Transportation Offers a Wide Open Road for Job Opportunities
Jobs in the transportation industry are so vast – for those in the enlisted ranks, all the way up to senior officers – that the only place a job seeker can go wrong is signing up with a company that isn’t right for them, recruiters say. This is especially true in the trucking arena, which is grasping for qualified candidates due to a retiring workforce.
With many states greasing the skids for veterans by waiving license and certification requirements in various transportation occupations, it’s becoming easier than ever for job seekers to land a lucrative position.
In short, as a veteran, you’re a hot commodity, says Dr. Laurence Shatkin, author of 150 Best Jobs Through Military Training.
“The military does a massive amount of transportation, from troops to materials, and it uses many of the same modes of transportation that the civilian economy uses. Therefore, many veterans enter the civilian job market with valuable experience and skills,” Shatkin says, adding that the military is probably the best place to learn skills for transportation security.
Recruiters are attracted by your work habits that are part of every military job: teamwork and a sense of responsibility; acceptance of a chain of command; going by the book and keeping proper documentation; being able to improvise when necessary to accomplish the mission; and being able to work in diverse locations and with diverse populations. “Also, many transportation jobs are not sedentary and require physical fitness,” Shatkin says.
Outlook for Transportation Jobs
Transportation is a major segment of the economy and includes the postal service, warehousing and pipelines, as well as the trucking, airline and shipping industries.
“Like most industries, it suffered a setback during the Great Recession, as the dip in business activity resulted in less need to move goods, less business spending on out-of-town meetings and less consumer spending on vacations. However, it has bounced back from that lull and is expected to continue to grow. In the short run, the low price of diesel and jet fuel will contribute to large profits by carriers,” Shatkin says.
One out of every seven jobs in the United States is transportation-related, according to the U.S. Department of Transportation. However, the outlook for different transportation segments varies. The railroads carry 40 percent of the goods shipped in the United States, but the infrastructure is suffering from years of neglect and is holding back growth, even as it strains under the demands of large shipments of oil and crops, Shatkin says. As stated earlier, the trucking industry has an increasing shortage of qualified drivers, so a wide swath of jobs is available. And in the airlines, “job growth has been held back, as repeated mergers have created redundancies. But the pace of consolidation seems likely to slow simply because there are so few players left,” he says.
Some potential jobs for former military officers include piloting an aircraft or ship, managing a store or warehouse, planning logistics and managing maintenance of transportation equipment. Former enlisted personnel have possible careers that include specialist jobs working with cargo, logistics, petroleum supply, preventive maintenance, driving, navigating and warehousing, Shatkin says.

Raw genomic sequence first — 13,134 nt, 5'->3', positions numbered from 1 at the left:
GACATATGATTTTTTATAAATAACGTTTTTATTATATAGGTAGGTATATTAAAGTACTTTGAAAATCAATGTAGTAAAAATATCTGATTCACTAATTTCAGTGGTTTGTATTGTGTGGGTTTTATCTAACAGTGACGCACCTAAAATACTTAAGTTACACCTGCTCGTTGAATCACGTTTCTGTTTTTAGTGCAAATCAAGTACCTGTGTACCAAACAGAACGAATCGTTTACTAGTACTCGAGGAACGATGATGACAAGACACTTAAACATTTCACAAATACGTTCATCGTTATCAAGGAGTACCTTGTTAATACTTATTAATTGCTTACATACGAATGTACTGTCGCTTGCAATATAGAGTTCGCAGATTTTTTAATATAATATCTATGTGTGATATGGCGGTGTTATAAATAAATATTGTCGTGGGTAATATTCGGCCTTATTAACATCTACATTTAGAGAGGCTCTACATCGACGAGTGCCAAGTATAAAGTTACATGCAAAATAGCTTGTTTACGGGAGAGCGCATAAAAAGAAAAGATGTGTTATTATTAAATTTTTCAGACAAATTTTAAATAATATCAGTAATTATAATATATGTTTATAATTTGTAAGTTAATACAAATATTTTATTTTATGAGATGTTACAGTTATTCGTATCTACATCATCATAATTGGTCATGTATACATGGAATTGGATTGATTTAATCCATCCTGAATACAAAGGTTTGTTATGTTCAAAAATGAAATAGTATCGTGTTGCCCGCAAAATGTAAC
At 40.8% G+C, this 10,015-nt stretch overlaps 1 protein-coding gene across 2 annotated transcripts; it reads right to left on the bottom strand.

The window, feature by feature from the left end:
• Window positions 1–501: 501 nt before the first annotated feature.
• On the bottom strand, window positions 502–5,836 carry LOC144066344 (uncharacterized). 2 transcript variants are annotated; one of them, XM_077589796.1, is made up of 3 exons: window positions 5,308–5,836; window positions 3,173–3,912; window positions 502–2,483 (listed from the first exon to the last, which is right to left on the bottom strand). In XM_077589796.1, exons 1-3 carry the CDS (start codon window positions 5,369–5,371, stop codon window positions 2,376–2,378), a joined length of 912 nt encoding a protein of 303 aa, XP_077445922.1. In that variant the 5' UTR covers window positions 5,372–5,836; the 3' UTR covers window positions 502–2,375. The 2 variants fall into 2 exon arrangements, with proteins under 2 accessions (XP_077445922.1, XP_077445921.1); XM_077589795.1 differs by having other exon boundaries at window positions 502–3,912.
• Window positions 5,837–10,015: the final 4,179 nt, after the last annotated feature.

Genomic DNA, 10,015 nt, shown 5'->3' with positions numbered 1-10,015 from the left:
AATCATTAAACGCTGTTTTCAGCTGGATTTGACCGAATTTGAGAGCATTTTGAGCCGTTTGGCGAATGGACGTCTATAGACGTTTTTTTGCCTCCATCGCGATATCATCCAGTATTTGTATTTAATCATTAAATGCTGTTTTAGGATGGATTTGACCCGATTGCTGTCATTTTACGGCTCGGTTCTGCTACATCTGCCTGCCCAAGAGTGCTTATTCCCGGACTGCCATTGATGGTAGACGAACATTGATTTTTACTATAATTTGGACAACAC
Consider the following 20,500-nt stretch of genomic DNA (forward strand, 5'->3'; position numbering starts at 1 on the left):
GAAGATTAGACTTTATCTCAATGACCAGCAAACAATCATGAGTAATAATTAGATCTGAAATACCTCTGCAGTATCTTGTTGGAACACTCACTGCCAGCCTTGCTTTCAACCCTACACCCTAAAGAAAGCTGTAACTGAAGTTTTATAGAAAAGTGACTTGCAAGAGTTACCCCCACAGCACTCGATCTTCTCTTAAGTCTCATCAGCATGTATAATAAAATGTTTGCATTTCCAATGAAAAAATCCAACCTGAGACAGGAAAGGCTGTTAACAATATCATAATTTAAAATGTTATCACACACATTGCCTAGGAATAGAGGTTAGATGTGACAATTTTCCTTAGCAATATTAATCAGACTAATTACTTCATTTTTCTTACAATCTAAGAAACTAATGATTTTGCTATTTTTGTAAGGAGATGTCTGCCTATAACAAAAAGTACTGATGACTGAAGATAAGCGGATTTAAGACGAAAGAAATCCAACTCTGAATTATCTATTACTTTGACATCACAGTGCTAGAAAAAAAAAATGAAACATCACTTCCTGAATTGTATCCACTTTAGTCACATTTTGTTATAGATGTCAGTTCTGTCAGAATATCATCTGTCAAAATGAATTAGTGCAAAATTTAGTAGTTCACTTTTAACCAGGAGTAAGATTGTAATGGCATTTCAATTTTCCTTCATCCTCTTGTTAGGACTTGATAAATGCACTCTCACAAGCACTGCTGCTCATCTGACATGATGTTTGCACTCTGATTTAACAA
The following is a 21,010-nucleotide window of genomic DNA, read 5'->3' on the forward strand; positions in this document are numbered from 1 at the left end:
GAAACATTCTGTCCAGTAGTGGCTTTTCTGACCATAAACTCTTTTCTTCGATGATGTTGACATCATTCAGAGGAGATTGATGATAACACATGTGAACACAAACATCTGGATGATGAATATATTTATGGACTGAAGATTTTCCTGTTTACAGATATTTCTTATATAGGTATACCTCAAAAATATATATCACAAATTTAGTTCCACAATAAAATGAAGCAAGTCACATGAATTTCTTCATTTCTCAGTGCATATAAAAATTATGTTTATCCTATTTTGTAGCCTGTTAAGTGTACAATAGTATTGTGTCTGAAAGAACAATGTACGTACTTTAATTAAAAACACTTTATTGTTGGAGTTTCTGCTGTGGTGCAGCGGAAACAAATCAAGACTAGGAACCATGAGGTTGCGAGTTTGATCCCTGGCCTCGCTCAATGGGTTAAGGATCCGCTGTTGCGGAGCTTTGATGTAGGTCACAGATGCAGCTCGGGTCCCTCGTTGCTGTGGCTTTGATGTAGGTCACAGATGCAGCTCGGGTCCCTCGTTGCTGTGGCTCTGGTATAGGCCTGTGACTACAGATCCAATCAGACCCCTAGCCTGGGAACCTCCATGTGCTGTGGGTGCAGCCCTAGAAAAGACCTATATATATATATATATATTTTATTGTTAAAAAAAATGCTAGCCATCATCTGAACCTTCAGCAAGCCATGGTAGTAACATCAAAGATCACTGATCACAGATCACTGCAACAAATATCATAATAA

Trucking: A Good Bet for Job Seekers
There is currently a shortage in the trucking industry for Class A Commercial Drivers, according to the U.S. Chamber of Commerce’s Hiring Our Heroes Trucking Track Program (called FASTPORT). The trucking industry has committed to hiring more than 100,000 veterans during the next two years, as it faces an estimated shortage of 235,000 drivers.
Truck driving jobs of today are not like they were 10 or even five years ago, says Rob Reich, Senior Vice President, Equipment, Maintenance & Driver Recruiting at Schneider National Inc. Today, more than 75 percent of Schneider’s drivers get home on a weekly basis or more, he says.
“Schneider provides drivers with an array of driving opportunities that meet personal and time-at-home needs including Tanker, Regional, Intermodal and Dedicated options. For drivers looking for more traditional driving positions, Schneider also still offers long-haul roles,” Reich says.
Trucking companies like Crete Carrier Corp. are fiercely competing for your attention, says Judi Shoup, Corporate Recruiter. The company’s two corporate divisions - Crete and Shaffer Trucking - estimate hiring a minimum of 3,000 new drivers during the fiscal year, which goes from October 2014 to October 2015.
Your biggest problem in your job hunt isn’t finding employment. It’s making sure you’ll be working for the company that best suits your needs, Shoup says.
“Drivers have told me one of the reasons they decided to go with us was how I treated them during the recruiting process. I’m thorough and patient with their questions. This is a whole new world for veterans. I’ve done the transition myself and understand how important it is to have the information. My husband is a veteran as well,” Shoup says. “If a company isn’t willing to answer your questions, it’s a red flag. If they do a tap dance on the phone, it’s a red flag. Their job is to field questions.”